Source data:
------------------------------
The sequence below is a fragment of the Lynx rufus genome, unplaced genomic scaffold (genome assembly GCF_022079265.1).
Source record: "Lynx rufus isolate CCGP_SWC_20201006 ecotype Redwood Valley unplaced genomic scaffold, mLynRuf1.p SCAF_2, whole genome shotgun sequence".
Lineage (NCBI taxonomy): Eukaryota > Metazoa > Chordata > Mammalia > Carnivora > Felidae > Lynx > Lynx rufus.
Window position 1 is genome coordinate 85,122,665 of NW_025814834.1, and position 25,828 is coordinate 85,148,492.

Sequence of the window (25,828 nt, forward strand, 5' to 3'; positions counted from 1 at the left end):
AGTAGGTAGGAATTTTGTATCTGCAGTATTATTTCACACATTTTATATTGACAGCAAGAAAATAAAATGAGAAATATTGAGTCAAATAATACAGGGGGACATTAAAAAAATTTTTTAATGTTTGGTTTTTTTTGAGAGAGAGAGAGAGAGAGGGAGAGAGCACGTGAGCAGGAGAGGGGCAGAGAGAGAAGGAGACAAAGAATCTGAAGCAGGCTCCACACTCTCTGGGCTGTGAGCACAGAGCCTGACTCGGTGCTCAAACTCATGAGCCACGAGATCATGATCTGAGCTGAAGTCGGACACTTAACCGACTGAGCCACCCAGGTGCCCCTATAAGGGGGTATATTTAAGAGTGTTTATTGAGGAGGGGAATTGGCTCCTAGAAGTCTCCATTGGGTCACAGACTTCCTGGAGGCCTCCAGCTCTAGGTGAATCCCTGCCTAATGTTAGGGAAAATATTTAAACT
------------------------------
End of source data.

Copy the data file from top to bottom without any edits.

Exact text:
The sequence below is a fragment of the Lynx rufus genome, unplaced genomic scaffold (genome assembly GCF_022079265.1).
Source record: "Lynx rufus isolate CCGP_SWC_20201006 ecotype Redwood Valley unplaced genomic scaffold, mLynRuf1.p SCAF_2, whole genome shotgun sequence".
Lineage (NCBI taxonomy): Eukaryota > Metazoa > Chordata > Mammalia > Carnivora > Felidae > Lynx > Lynx rufus.
Window position 1 is genome coordinate 85,122,665 of NW_025814834.1, and position 25,828 is coordinate 85,148,492.

Sequence of the window (25,828 nt, forward strand, 5' to 3'; positions counted from 1 at the left end):
AGTAGGTAGGAATTTTGTATCTGCAGTATTATTTCACACATTTTATATTGACAGCAAGAAAATAAAATGAGAAATATTGAGTCAAATAATACAGGGGGACATTAAAAAAATTTTTTAATGTTTGGTTTTTTTTGAGAGAGAGAGAGAGAGAGGGAGAGAGCACGTGAGCAGGAGAGGGGCAGAGAGAGAAGGAGACAAAGAATCTGAAGCAGGCTCCACACTCTCTGGGCTGTGAGCACAGAGCCTGACTCGGTGCTCAAACTCATGAGCCACGAGATCATGATCTGAGCTGAAGTCGGACACTTAACCGACTGAGCCACCCAGGTGCCCCTATAAGGGGGTATATTTAAGAGTGTTTATTGAGGAGGGGAATTGGCTCCTAGAAGTCTCCATTGGGTCACAGACTTCCTGGAGGCCTCCAGCTCTAGGTGAATCCCTGCCTAATGTTAGGGAAAATATTTAAACT